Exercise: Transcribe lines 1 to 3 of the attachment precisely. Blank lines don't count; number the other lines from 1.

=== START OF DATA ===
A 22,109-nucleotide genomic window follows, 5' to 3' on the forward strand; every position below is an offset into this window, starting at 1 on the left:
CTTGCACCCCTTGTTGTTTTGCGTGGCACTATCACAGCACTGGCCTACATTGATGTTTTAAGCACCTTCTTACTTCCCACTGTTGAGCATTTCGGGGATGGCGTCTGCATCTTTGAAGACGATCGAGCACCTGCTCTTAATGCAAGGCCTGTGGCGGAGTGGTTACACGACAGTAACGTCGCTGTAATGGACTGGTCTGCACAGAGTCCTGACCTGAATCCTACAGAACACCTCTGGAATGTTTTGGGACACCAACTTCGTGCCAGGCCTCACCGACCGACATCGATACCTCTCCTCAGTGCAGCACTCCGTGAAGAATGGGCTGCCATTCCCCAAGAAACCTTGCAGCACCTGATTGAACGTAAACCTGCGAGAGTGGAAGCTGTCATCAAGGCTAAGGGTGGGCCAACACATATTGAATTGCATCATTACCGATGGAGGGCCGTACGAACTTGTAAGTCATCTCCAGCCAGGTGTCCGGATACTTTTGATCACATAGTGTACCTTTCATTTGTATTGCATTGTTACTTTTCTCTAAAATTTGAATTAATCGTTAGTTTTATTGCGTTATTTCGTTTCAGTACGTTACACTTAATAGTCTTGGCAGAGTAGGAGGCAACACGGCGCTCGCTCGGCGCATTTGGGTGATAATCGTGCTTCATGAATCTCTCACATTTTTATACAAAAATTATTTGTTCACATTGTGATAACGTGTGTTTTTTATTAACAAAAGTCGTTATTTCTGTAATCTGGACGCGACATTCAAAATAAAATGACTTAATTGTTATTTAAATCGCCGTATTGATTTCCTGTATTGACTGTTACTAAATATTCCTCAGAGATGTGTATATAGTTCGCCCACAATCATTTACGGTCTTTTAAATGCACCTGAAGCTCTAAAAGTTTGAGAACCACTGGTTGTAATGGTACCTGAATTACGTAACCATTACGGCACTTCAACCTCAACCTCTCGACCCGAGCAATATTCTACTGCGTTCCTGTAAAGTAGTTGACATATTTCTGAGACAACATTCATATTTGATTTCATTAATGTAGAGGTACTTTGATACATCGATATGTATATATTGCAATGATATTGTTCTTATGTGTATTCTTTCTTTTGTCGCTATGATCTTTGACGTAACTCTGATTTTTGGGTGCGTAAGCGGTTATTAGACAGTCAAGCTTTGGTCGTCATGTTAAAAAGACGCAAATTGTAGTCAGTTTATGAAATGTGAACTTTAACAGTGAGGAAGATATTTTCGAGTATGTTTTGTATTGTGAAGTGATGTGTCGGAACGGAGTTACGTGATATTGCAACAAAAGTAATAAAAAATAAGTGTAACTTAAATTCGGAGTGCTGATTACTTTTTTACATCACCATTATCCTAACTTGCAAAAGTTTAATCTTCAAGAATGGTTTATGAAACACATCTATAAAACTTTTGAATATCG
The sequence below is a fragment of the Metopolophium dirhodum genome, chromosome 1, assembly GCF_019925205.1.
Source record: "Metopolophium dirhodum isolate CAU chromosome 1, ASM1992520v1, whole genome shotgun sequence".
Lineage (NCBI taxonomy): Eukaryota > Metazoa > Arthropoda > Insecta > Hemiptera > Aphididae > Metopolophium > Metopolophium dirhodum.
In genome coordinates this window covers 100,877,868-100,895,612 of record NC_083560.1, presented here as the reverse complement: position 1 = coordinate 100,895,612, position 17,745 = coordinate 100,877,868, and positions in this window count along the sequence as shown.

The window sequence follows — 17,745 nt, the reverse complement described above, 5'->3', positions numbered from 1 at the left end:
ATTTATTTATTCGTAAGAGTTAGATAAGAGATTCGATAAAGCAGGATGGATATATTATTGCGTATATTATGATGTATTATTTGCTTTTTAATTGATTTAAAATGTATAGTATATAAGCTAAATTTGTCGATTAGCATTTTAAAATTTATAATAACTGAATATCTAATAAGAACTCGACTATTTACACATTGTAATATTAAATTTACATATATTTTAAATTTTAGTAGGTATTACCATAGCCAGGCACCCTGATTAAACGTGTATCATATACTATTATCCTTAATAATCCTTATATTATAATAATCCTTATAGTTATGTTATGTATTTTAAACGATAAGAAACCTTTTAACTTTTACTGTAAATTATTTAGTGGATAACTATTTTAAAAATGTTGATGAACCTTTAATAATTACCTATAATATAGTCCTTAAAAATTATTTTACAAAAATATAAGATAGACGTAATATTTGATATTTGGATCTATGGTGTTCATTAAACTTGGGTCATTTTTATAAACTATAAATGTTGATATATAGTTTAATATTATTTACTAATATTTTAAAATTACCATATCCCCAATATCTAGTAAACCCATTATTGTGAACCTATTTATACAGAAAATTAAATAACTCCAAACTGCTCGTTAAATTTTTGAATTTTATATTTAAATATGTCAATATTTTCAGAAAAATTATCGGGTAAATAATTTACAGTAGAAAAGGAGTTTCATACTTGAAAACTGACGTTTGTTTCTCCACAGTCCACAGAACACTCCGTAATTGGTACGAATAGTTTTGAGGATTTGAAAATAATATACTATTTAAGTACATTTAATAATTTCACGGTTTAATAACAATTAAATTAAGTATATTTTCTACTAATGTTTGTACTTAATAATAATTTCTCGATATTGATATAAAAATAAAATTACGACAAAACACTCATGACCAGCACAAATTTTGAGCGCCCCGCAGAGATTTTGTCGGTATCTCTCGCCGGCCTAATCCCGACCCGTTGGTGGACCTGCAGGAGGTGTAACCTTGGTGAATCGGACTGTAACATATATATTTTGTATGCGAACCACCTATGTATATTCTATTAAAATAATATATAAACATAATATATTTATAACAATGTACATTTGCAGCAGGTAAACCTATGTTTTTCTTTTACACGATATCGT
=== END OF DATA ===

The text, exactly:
A 22,109-nucleotide genomic window follows, 5' to 3' on the forward strand; every position below is an offset into this window, starting at 1 on the left:
CTTGCACCCCTTGTTGTTTTGCGTGGCACTATCACAGCACTGGCCTACATTGATGTTTTAAGCACCTTCTTACTTCCCACTGTTGAGCATTTCGGGGATGGCGTCTGCATCTTTGAAGACGATCGAGCACCTGCTCTTAATGCAAGGCCTGTGGCGGAGTGGTTACACGACAGTAACGTCGCTGTAATGGACTGGTCTGCACAGAGTCCTGACCTGAATCCTACAGAACACCTCTGGAATGTTTTGGGACACCAACTTCGTGCCAGGCCTCACCGACCGACATCGATACCTCTCCTCAGTGCAGCACTCCGTGAAGAATGGGCTGCCATTCCCCAAGAAACCTTGCAGCACCTGATTGAACGTAAACCTGCGAGAGTGGAAGCTGTCATCAAGGCTAAGGGTGGGCCAACACATATTGAATTGCATCATTACCGATGGAGGGCCGTACGAACTTGTAAGTCATCTCCAGCCAGGTGTCCGGATACTTTTGATCACATAGTGTACCTTTCATTTGTATTGCATTGTTACTTTTCTCTAAAATTTGAATTAATCGTTAGTTTTATTGCGTTATTTCGTTTCAGTACGTTACACTTAATAGTCTTGGCAGAGTAGGAGGCAACACGGCGCTCGCTCGGCGCATTTGGGTGATAATCGTGCTTCATGAATCTCTCACATTTTTATACAAAAATTATTTGTTCACATTGTGATAACGTGTGTTTTTTATTAACAAAAGTCGTTATTTCTGTAATCTGGACGCGACATTCAAAATAAAATGACTTAATTGTTATTTAAATCGCCGTATTGATTTCCTGTATTGACTGTTACTAAATATTCCTCAGAGATGTGTATATAGTTCGCCCACAATCATTTACGGTCTTTTAAATGCACCTGAAGCTCTAAAAGTTTGAGAACCACTGGTTGTAATGGTACCTGAATTACGTAACCATTACGGCACTTCAACCTCAACCTCTCGACCCGAGCAATATTCTACTGCGTTCCTGTAAAGTAGTTGACATATTTCTGAGACAACATTCATATTTGATTTCATTAATGTAGAGGTACTTTGATACATCGATATGTATATATTGCAATGATATTGTTCTTATGTGTATTCTTTCTTTTGTCGCTATGATCTTTGACGTAACTCTGATTTTTGGGTGCGTAAGCGGTTATTAGACAGTCAAGCTTTGGTCGTCATGTTAAAAAGACGCAAATTGTAGTCAGTTTATGAAATGTGAACTTTAACAGTGAGGAAGATATTTTCGAGTATGTTTTGTATTGTGAAGTGATGTGTCGGAACGGAGTTACGTGATATTGCAACAAAAGTAATAAAAAATAAGTGTAACTTAAATTCGGAGTGCTGATTACTTTTTTACATCACCATTATCCTAACTTGCAAAAGTTTAATCTTCAAGAATGGTTTATGAAACACATCTATAAAACTTTTGAATATCG
The sequence below is a fragment of the Metopolophium dirhodum genome, chromosome 1, assembly GCF_019925205.1.